Earnings Claims of Top Franchises Revealed

Earnings Claims of Top Franchises Revealed

  • Anytime Fitness
  • CruiseOne
  • Firehouse Subs
  • Jimmy John's
  • Massage Envy
  • Menchie's
  • Orange Leaf Frozen Yogurt
  • Planet Fitness
  • The UPS Store
  • Yogurt Land
  • And Hundreds More...

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The 25 Best Sandwich Franchises of 2017/2018

by Franchise Chatter on October 22, 2017

in Franchise Chatter Hot List, Sandwich Franchise, Sub Sandwich Franchise

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Don't Invest in a Franchise Until You Check Out This List

Jimmy John's Restaurant Exterior Photo by KenobiwanX

Entrepreneurs interested in buying into a successful food franchise have hundreds from which to choose, including this list of the 25 best sandwich franchises. Why sandwiches? Sandwiches have found a very solid footing in recent decades.

People have been using bread as a vehicle to carry various ingredients for hundreds if not thousands of years, but the modern concept of the sandwich is traced back to John Montagu, England’s 4th Earl of Sandwich in the 1700s, who was known for eating chunks of salted beef between two pieces of toasted bread.

From such humble beginnings, it’s surprising that the sandwich industry today has become such a big business. To begin with, it is home to the largest restaurant chain in the world, Subway, which has nearly 45,000 locations (McDonald’s has only 37,000). The sandwich and sub franchises collectively generate more than $21 billion in revenues each year and represent 12% of all quick service restaurants, behind burger joints (30%) and pizzerias (15%) but ahead of chicken (8%) and Mexican (7%) establishments.

From subs and hoagies to wraps and pitas and beyond, here are the top 25 sandwich franchises of 2017/18.

1.  Jimmy John’s

Jimmy John’s has been around since 1983, and its more than 2,700 locations do things a bit differently – no oven-baked hot sandwiches and only one cheese (provolone). But JJ’s delivers, which is rare among sandwich chains, and does so freakishly fast. Their French-style sub rolls are baked fresh daily, and their meats and veggies are freshly sliced each day in the store. New England is a largely untapped market, with no JJ’s in CT, VT, NH, or ME (there are a handful in MA). The chain’s quirky, irreverent ad messaging is a big hit with the college-age crowd.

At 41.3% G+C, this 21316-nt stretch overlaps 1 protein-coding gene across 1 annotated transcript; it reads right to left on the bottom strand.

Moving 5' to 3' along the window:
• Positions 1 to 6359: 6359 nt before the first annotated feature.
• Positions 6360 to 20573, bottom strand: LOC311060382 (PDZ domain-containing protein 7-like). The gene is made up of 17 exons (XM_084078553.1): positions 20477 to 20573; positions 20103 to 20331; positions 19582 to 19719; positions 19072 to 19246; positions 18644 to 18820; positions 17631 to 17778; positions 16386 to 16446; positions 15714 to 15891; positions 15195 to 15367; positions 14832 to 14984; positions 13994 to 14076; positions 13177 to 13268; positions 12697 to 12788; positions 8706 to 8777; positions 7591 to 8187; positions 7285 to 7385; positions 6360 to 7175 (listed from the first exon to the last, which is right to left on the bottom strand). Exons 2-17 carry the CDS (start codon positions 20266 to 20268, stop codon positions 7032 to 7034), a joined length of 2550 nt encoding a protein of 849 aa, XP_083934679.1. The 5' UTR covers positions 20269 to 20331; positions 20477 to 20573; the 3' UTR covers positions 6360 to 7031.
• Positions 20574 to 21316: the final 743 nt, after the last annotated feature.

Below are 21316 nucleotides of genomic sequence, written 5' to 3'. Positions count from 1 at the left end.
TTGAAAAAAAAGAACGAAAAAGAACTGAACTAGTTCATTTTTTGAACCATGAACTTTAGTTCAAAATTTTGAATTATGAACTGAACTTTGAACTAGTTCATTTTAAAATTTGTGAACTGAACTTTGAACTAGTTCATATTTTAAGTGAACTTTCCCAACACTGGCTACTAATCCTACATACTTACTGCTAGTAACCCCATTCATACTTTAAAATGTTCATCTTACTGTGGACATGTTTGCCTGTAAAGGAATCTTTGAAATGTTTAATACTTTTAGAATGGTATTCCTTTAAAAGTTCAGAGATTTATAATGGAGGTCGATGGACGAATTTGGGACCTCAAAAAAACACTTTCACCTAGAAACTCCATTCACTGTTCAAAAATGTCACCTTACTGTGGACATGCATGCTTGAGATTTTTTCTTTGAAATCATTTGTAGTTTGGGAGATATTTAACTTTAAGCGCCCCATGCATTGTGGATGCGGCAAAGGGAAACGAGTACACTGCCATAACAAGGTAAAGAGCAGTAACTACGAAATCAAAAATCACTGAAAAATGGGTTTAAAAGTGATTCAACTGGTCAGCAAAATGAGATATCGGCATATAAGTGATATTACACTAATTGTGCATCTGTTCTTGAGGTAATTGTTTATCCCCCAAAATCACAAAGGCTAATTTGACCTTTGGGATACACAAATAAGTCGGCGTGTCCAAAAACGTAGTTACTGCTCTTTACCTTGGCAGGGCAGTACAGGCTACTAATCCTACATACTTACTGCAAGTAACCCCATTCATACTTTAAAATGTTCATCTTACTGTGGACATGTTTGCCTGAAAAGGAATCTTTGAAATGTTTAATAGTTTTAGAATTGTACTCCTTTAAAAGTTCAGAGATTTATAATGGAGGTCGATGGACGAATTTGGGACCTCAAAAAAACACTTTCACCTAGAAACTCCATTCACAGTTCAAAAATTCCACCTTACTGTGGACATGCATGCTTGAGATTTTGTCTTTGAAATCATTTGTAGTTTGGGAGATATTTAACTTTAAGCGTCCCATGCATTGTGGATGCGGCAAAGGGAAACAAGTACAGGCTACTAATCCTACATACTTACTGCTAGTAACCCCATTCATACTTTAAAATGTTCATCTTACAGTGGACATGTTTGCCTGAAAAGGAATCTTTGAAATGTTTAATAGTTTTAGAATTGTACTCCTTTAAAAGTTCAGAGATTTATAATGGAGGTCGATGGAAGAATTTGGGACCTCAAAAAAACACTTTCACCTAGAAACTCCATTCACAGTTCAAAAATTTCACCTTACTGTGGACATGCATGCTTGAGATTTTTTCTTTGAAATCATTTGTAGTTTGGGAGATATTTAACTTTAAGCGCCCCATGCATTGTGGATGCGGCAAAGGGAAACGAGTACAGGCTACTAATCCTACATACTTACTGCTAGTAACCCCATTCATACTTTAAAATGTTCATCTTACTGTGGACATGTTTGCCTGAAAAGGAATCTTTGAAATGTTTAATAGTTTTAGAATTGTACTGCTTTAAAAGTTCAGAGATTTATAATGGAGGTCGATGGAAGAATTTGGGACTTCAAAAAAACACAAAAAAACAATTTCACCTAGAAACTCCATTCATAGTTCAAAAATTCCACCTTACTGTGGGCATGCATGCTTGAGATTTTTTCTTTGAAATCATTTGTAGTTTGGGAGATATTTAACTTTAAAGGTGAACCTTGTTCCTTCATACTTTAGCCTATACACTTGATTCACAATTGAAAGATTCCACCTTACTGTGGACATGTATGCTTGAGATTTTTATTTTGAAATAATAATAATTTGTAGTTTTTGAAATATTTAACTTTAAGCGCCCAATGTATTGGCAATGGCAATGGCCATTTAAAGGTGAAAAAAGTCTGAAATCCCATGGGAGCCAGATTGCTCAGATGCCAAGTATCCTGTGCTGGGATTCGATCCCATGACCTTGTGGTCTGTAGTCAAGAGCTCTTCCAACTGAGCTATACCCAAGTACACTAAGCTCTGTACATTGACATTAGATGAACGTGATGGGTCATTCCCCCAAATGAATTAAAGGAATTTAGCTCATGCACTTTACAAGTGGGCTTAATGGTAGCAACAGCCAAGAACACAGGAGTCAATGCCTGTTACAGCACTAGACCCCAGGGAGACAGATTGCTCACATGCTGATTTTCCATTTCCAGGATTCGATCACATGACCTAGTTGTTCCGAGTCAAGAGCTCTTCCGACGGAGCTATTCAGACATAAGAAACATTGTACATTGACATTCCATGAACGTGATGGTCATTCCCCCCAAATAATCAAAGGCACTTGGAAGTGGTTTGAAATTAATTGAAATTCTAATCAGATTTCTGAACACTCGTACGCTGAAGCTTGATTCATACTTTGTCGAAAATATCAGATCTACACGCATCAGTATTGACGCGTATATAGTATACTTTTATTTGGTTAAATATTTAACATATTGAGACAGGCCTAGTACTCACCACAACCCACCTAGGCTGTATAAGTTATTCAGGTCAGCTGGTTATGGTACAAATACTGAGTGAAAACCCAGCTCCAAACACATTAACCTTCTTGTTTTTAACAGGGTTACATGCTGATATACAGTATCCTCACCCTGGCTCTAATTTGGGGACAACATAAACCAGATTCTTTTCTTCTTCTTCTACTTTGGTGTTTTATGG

2.  Firehouse Subs

Firehouse Subs was founded in 1994 by former firefighting brothers Robin and Chris Sorensen in Jacksonville, Florida. The chain’s restaurants feature a firefighting theme on the menu with hot and cold sub names like the Hook & Ladder or the Engineer, and also in store décor featuring firefighting equipment, memorabilia, and artwork. The chain now has at least 1,050 locations, which is triple the number it had in 2010. A portion of every purchase goes to the Firehouse Subs Public Safety Foundation to support first responders in the communities where the chain has a presence. The foundation has granted over $29.5 million to provide equipment, training, and support to hometown heroes.

3.  Charleys Philly Steaks

Charleys Philly Steaks was the brainchild of Charley Shin. When he was an Ohio State University student back in 1985, he took a wrong turn on the way to New York City and wound up in Philadelphia, where he tasted his first Philly cheesesteak sandwich. It was love at first bite. He created his own recipe and opened Charley’s Grilled Subs on the OSU campus when he was only 22. The menu now includes four signature Philly-style steak subs, four chicken subs, four deli subs, three kinds of gourmet fries, and three salads available at more than 500 locations.

4.  McAlister’s Deli

McAlister’s Deli had humble beginnings in Oxford, Mississippi, back in 1989 with its first location in a renovated gas station. McAlister’s is known for being extremely kid-friendly, which means it’s great for families. It takes a southern-hospitality approach to its atmosphere, has seasonal menu items, and makes a big deal of its sweet-tea with annual Free Tea Day each summer. Its humble beginnings are often reflected in store décor, including roll-up garage doors and retro black-and-white tile. The chain has also won a ton of awards in the last several years and is currently ranked #23 on Entrepreneur Magazine’s Franchise 500 list.

5.  Subway

Subway is the global juggernaut of sandwich chains with its 45,000 locations all over the world, making it the biggest restaurant chain of all. And it’s still a privately-held company. It got its start back in 1965 initially as a way for Fred DeLuca to fund medical school, but the success of the chain kept him busy, and made him a billionaire as well (Sadly, Fred passed away in 2015 after battling leukemia). It has focused on making its menu healthier than most sandwich chains. It only recently stopped one of the most successful promotions in sandwich history – the $5 footlong deal.

6.  Arby’s

Arby’s gets its name from its founders, the Raffel Brothers (RB morphed into Arby’s), who opened the first location in Boardman, OH, back in 1964. When Leroy and Forrest got started, their goal was to produce fresh-sliced roast beef sandwiches as fast as any burger joint. Their concept worked and they started franchising in 1965. There are currently around 3,300 locations and the menu features a wide variety of beef sandwiches along with a few items featuring turkey, ham, or chicken. Recent menu innovations include a popular seasonal venison (deer meat) sandwich, as well as an elk sandwich in a few locations.

7.  Jersey Mike’s Subs